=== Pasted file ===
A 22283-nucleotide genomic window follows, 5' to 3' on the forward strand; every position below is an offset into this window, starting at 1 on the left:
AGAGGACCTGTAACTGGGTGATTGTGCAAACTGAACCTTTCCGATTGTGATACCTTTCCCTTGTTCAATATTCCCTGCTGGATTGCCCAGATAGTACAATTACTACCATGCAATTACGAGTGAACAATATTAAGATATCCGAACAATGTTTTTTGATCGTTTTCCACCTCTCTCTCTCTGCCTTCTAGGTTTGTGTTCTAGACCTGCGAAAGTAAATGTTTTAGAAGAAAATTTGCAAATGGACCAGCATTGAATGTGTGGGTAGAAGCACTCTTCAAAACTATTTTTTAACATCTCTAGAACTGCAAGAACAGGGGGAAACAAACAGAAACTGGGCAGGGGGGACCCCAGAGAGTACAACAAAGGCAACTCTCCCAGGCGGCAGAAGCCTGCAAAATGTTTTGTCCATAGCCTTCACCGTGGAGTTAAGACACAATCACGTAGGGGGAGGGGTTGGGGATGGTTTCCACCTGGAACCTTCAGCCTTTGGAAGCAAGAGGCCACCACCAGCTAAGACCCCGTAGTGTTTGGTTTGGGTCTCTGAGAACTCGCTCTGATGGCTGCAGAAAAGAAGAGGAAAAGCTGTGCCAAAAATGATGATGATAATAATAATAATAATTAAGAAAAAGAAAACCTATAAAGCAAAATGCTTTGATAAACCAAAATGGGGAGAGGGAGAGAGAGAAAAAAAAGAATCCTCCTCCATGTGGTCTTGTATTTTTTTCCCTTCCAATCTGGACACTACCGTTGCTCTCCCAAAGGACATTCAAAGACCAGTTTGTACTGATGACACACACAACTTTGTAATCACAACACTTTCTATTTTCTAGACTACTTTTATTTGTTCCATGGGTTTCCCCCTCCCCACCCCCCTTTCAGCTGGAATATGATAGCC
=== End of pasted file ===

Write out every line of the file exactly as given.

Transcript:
A 22283-nucleotide genomic window follows, 5' to 3' on the forward strand; every position below is an offset into this window, starting at 1 on the left:
AGAGGACCTGTAACTGGGTGATTGTGCAAACTGAACCTTTCCGATTGTGATACCTTTCCCTTGTTCAATATTCCCTGCTGGATTGCCCAGATAGTACAATTACTACCATGCAATTACGAGTGAACAATATTAAGATATCCGAACAATGTTTTTTGATCGTTTTCCACCTCTCTCTCTCTGCCTTCTAGGTTTGTGTTCTAGACCTGCGAAAGTAAATGTTTTAGAAGAAAATTTGCAAATGGACCAGCATTGAATGTGTGGGTAGAAGCACTCTTCAAAACTATTTTTTAACATCTCTAGAACTGCAAGAACAGGGGGAAACAAACAGAAACTGGGCAGGGGGGACCCCAGAGAGTACAACAAAGGCAACTCTCCCAGGCGGCAGAAGCCTGCAAAATGTTTTGTCCATAGCCTTCACCGTGGAGTTAAGACACAATCACGTAGGGGGAGGGGTTGGGGATGGTTTCCACCTGGAACCTTCAGCCTTTGGAAGCAAGAGGCCACCACCAGCTAAGACCCCGTAGTGTTTGGTTTGGGTCTCTGAGAACTCGCTCTGATGGCTGCAGAAAAGAAGAGGAAAAGCTGTGCCAAAAATGATGATGATAATAATAATAATAATTAAGAAAAAGAAAACCTATAAAGCAAAATGCTTTGATAAACCAAAATGGGGAGAGGGAGAGAGAGAAAAAAAAGAATCCTCCTCCATGTGGTCTTGTATTTTTTTCCCTTCCAATCTGGACACTACCGTTGCTCTCCCAAAGGACATTCAAAGACCAGTTTGTACTGATGACACACACAACTTTGTAATCACAACACTTTCTATTTTCTAGACTACTTTTATTTGTTCCATGGGTTTCCCCCTCCCCACCCCCCTTTCAGCTGGAATATGATAGCC